In the slant light of morning, this camp is nearly inviting, barring the scent of smoldering "ciggie" butts and the frantic hooting of the extended magpie family above my tent.
In Travels with Charley , Steinbeck says, "External reality has a way of being not so external after all." We perceive the world often as a macrocosm of our own experience. When we are sullen, a grey sky is sunken and drab, vapid and oppressive. In better spirits, the same sky may be mysterious and coy or insulatory and snug.
I am in Byron Bay, which I can best describe as vagrant hippie hobo meets brawny choch surfer meets skittles gone wild. A lot of rainbow kitsch, a lot of haggard dusty-bearded buskers, and a lot of dudes glued to their surf boards. They almost resemble herds of centaurs, marching with their wetsuits peeled down the waist--the nude top half of a long-haired man with gloved legs and a longboard extended horizontally behind. Put a bunch together and you'd think you were lost in Lewis' wardrobe.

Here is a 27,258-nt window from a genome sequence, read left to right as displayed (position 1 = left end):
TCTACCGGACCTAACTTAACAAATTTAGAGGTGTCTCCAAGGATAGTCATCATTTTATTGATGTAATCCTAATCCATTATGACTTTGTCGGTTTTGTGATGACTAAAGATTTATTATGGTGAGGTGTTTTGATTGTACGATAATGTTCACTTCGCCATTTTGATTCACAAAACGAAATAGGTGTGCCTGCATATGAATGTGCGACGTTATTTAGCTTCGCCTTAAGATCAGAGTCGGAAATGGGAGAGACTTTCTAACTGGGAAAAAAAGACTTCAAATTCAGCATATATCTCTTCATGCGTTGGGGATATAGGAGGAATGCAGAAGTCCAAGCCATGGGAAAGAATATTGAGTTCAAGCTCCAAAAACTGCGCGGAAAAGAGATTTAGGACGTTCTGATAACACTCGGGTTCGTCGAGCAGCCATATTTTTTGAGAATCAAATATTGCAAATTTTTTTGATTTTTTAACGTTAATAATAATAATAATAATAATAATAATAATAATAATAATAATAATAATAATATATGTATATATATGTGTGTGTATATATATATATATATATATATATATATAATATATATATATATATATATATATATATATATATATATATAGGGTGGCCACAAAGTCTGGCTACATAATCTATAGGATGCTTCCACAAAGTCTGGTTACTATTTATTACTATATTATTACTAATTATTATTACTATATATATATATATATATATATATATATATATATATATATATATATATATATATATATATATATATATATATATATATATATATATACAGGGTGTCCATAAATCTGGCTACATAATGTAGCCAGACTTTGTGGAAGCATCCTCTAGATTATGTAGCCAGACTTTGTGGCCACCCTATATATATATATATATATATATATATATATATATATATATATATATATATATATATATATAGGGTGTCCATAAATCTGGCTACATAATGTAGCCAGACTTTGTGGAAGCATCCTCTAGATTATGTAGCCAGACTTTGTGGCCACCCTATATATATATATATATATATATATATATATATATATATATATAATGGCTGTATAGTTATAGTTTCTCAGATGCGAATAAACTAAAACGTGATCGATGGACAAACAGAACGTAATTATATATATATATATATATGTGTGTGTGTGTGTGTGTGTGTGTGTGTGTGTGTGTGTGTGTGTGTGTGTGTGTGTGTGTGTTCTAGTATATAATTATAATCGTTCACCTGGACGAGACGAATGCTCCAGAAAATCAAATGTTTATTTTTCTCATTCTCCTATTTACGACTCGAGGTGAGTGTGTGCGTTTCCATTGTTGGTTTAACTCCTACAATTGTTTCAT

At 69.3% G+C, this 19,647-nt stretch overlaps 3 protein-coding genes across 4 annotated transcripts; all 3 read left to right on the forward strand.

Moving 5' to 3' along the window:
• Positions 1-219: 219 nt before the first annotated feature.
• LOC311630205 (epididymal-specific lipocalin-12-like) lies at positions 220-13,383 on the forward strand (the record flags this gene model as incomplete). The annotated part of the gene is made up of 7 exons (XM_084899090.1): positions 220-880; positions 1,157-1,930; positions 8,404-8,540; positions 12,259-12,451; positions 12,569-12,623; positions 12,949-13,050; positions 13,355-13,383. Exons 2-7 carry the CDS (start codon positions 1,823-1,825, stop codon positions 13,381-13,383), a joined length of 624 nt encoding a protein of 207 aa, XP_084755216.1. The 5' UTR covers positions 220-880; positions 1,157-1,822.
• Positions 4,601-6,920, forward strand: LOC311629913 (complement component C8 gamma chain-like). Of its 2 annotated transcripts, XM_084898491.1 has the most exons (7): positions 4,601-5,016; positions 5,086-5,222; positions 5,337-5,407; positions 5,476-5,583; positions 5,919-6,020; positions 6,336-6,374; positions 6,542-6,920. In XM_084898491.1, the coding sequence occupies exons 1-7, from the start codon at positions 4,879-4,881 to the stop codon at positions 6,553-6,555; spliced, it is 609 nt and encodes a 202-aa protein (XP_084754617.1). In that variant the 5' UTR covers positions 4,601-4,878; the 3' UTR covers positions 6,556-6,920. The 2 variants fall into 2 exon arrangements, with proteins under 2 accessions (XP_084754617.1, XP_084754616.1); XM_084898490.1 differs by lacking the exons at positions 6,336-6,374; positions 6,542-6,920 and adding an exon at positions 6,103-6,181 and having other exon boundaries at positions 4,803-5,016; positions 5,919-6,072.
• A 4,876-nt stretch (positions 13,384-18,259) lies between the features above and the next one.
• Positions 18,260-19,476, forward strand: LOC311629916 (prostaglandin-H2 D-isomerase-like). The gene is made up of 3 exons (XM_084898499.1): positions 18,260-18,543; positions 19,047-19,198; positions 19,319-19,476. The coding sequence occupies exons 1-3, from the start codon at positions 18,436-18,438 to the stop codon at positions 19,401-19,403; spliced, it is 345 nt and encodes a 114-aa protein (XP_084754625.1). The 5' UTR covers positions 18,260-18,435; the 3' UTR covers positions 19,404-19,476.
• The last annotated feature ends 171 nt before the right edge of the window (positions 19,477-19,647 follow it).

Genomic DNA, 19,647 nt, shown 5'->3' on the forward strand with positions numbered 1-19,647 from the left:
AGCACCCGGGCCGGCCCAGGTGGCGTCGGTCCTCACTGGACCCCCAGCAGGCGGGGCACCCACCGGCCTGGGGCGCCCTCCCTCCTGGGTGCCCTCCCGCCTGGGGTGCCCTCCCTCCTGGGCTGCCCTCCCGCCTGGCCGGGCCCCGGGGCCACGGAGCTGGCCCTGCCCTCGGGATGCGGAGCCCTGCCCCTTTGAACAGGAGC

Vibrant colors abound. On people, cars, buildings. Something in the air exudes rainbows, I swear. It's tough to say who wears more ink--the hoards of tattooed layabouts or the graffitied hulls of concrete buildings and automobile panels. The only surface not slathered in paint is beaches. In the early morning, they are sparsely peopled and smooth, not yet pocked by bum hewn footprints.
Today, I snapped this photo just after sunrise. The spit of land downhill from the lighthouse is the most easterly point in mainland Australia. The air was beautifully clear, the clouds crisp, and the sky inviting. If the way I saw the coast this morning is any reflection of how I am feeling, then I think it can be taken as a good sign.